Fonts are created from storefront signs, made available for download, and put onto shirts for sale (where some of the profits go back to the store owners).
If an oil puddle is found on the factory floor, most companies would quickly get someone to clean it up before it causes an accident. At Toyota, they would quickly get someone to place warning cones and tape around the puddle, and then they would figure out where the puddle came from. Was a leaky forklift parked here? Does one of the pipes overhead have a leak? Is a nearby robot flinging a few drops of oil from it’s joints every minute? The oil puddle is a sign of a problem somewhere else, possibly a more important one, and you don’t clean it up until you’ve figured out where it came from and fixed the cause.
Parallax Lockscreen Concept for iOS 7
I’m going to go on record saying that iOS7’s parallax effects, while quite cute, are a lot form and not a lot function. That said, I am pretty interested in the ‘dynamic wallpapers’ for the lock screen. Alright, so maybe it’s all eerily similar to Android of yore, but I don’t care.
Right now there are a couple of ‘bubble’ wallpapers; you’ll get a subtle parallax effect on a photo background, and a nifty scrolling effect on a panoramic photo.
This got me thinking about all the things you could do with a few layers of images and some simple parallax.
I whipped up a quick template in Quartz Composer to test parallax. It should actually work fairly well to test parallax effects for apps as well. You can download it here if you feel so inclined. It’s worth noting this isn’t using ‘real’ parallax it’s exploiting actual 3d transforms, it’s enough for the sake of playing with the effect.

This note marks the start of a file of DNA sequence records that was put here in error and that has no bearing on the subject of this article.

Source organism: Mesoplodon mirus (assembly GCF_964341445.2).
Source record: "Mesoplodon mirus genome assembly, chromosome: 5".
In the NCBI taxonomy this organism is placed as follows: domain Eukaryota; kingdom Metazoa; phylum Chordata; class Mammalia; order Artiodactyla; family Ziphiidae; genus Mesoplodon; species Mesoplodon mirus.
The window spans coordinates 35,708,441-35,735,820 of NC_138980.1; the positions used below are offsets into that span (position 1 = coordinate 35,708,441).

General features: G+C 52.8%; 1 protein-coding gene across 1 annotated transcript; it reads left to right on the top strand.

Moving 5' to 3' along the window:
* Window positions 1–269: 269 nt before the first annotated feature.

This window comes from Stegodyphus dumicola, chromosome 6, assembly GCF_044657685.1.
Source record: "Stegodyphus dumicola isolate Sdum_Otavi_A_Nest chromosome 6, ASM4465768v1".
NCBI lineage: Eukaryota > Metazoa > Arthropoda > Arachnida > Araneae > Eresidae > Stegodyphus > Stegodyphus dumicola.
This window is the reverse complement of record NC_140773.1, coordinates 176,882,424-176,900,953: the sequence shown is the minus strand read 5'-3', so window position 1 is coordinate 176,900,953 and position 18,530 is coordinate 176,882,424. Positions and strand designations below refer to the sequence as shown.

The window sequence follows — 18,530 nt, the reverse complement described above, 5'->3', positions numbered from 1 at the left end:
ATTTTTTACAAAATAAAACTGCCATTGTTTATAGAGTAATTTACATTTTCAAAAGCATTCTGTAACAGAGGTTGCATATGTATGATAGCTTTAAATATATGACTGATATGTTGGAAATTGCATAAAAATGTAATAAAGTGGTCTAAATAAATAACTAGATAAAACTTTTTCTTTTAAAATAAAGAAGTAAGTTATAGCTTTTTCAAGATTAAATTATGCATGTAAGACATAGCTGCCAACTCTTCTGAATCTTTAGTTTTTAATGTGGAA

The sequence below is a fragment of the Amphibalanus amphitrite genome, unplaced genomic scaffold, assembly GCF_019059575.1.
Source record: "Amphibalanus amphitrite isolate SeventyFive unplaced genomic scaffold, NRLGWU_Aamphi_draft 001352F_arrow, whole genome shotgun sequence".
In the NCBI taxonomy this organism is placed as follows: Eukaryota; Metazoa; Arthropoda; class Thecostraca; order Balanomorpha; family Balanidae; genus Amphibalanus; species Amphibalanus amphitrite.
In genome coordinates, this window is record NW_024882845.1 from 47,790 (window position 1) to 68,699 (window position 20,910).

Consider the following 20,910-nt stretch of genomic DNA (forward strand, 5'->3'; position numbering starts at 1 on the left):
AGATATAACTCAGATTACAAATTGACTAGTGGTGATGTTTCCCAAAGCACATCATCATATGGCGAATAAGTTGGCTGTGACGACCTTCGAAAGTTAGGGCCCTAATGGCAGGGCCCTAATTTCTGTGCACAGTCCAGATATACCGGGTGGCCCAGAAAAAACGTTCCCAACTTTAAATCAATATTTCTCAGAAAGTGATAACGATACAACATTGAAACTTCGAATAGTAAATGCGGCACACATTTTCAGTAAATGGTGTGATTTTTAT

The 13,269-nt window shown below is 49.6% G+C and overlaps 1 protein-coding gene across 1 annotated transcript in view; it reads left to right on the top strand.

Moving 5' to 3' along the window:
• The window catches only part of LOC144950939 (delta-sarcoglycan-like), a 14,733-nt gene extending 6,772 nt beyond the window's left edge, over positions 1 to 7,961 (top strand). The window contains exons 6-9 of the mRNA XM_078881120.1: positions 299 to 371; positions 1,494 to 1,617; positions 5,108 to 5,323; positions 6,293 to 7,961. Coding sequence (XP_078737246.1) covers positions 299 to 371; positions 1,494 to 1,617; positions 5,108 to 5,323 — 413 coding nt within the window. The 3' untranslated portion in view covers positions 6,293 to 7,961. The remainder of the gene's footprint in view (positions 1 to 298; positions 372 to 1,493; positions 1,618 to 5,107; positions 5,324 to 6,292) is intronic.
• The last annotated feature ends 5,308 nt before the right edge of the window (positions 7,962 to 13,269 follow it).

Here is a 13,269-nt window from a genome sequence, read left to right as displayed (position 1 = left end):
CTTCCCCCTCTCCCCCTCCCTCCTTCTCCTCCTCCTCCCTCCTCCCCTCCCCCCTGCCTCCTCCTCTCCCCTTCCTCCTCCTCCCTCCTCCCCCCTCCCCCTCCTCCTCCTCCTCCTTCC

Anyways, I fooled around with some quick sketches, you can check out my results in the video. The first example is of the basic parallax effect you’d get today on a photo. The 3 that follow are made up of 4-6 image layers.
(If the video is being funny in the post, it’s here as well)
I’m going to run off and explore what could be done with some infographics. I’m thinking calendar, reminder or weather info could be displayed in a really neat way using this effect.
ObjectiveSee’s interview with Steven Frank and The New Disruptors episode with John Gruber both mention how long it took to make what they’re known for now. For Panic, it was 18 months to build the first Transit app. For Daring Fireball, it was years before it made any money. I overlook that time too easily myself, and its good to think about how long that felt then for a process that seems so quick now.
[To ward off stuffed-up corporate pompous talk, I’ll post the rough notes of what I’ve been thinking about each week.]
- Making an app that lets users find each other in order to have a stranger for brunch.
- An art show dedicated to blandness and things transmuted to mundanity: a table of grey gravel, the entire MobileMe archives crunched into raw bytes and then displayed as greyscale pixels, show posters on printed in clear varnish on grey paper.
- A musical version of the Piet programming language.
- A social network with a pre-determined closure date, and if that would hinder or help expression.
- What metric Facebook is using to determine if ads are pushing away users, and what sort of warning displays they have in their office if it goes over the line.
Josh Williams, founder of Gowalla, talks about how he got suckered into competing against Foursquare and how it made the Gowalla team loose track of their real goals.